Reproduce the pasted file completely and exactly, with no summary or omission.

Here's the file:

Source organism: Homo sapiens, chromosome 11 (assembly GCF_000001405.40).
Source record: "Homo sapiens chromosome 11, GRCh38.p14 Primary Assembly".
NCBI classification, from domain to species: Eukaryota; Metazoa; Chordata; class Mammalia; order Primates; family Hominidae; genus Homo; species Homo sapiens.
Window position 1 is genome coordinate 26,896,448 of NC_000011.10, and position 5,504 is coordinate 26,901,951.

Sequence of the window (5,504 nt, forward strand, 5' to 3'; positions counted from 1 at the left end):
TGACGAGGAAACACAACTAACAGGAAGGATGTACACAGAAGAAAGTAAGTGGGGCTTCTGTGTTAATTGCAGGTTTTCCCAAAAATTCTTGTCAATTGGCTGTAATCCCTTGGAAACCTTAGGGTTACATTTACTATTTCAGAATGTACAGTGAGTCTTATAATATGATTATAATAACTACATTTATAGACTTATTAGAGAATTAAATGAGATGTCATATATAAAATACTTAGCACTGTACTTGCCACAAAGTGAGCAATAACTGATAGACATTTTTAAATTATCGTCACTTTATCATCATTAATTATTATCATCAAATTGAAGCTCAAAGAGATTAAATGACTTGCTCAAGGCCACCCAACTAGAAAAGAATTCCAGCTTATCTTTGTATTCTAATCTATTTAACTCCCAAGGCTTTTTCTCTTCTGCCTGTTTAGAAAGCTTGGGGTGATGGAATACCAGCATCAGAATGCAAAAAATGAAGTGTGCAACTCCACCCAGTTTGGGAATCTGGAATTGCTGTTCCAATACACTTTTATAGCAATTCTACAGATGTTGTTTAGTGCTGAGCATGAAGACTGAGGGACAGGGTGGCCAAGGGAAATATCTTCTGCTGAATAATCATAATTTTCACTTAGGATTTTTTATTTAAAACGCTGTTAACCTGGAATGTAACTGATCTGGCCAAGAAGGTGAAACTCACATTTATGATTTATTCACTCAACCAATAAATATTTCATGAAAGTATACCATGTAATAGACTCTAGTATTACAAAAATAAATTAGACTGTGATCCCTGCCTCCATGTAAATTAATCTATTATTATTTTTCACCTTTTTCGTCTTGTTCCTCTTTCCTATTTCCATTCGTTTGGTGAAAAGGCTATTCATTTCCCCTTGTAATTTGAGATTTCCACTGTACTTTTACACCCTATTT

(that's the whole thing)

Source organism: Homo sapiens, chromosome 11 (assembly GCF_000001405.40).
Source record: "Homo sapiens chromosome 11, GRCh38.p14 Primary Assembly".
NCBI classification, from domain to species: Eukaryota; Metazoa; Chordata; class Mammalia; order Primates; family Hominidae; genus Homo; species Homo sapiens.
Window position 1 is genome coordinate 26,896,448 of NC_000011.10, and position 5,504 is coordinate 26,901,951.

Sequence of the window (5,504 nt, forward strand, 5' to 3'; positions counted from 1 at the left end):
TGACGAGGAAACACAACTAACAGGAAGGATGTACACAGAAGAAAGTAAGTGGGGCTTCTGTGTTAATTGCAGGTTTTCCCAAAAATTCTTGTCAATTGGCTGTAATCCCTTGGAAACCTTAGGGTTACATTTACTATTTCAGAATGTACAGTGAGTCTTATAATATGATTATAATAACTACATTTATAGACTTATTAGAGAATTAAATGAGATGTCATATATAAAATACTTAGCACTGTACTTGCCACAAAGTGAGCAATAACTGATAGACATTTTTAAATTATCGTCACTTTATCATCATTAATTATTATCATCAAATTGAAGCTCAAAGAGATTAAATGACTTGCTCAAGGCCACCCAACTAGAAAAGAATTCCAGCTTATCTTTGTATTCTAATCTATTTAACTCCCAAGGCTTTTTCTCTTCTGCCTGTTTAGAAAGCTTGGGGTGATGGAATACCAGCATCAGAATGCAAAAAATGAAGTGTGCAACTCCACCCAGTTTGGGAATCTGGAATTGCTGTTCCAATACACTTTTATAGCAATTCTACAGATGTTGTTTAGTGCTGAGCATGAAGACTGAGGGACAGGGTGGCCAAGGGAAATATCTTCTGCTGAATAATCATAATTTTCACTTAGGATTTTTTATTTAAAACGCTGTTAACCTGGAATGTAACTGATCTGGCCAAGAAGGTGAAACTCACATTTATGATTTATTCACTCAACCAATAAATATTTCATGAAAGTATACCATGTAATAGACTCTAGTATTACAAAAATAAATTAGACTGTGATCCCTGCCTCCATGTAAATTAATCTATTATTATTTTTCACCTTTTTCGTCTTGTTCCTCTTTCCTATTTCCATTCGTTTGGTGAAAAGGCTATTCATTTCCCCTTGTAATTTGAGATTTCCACTGTACTTTTACACCCTATTT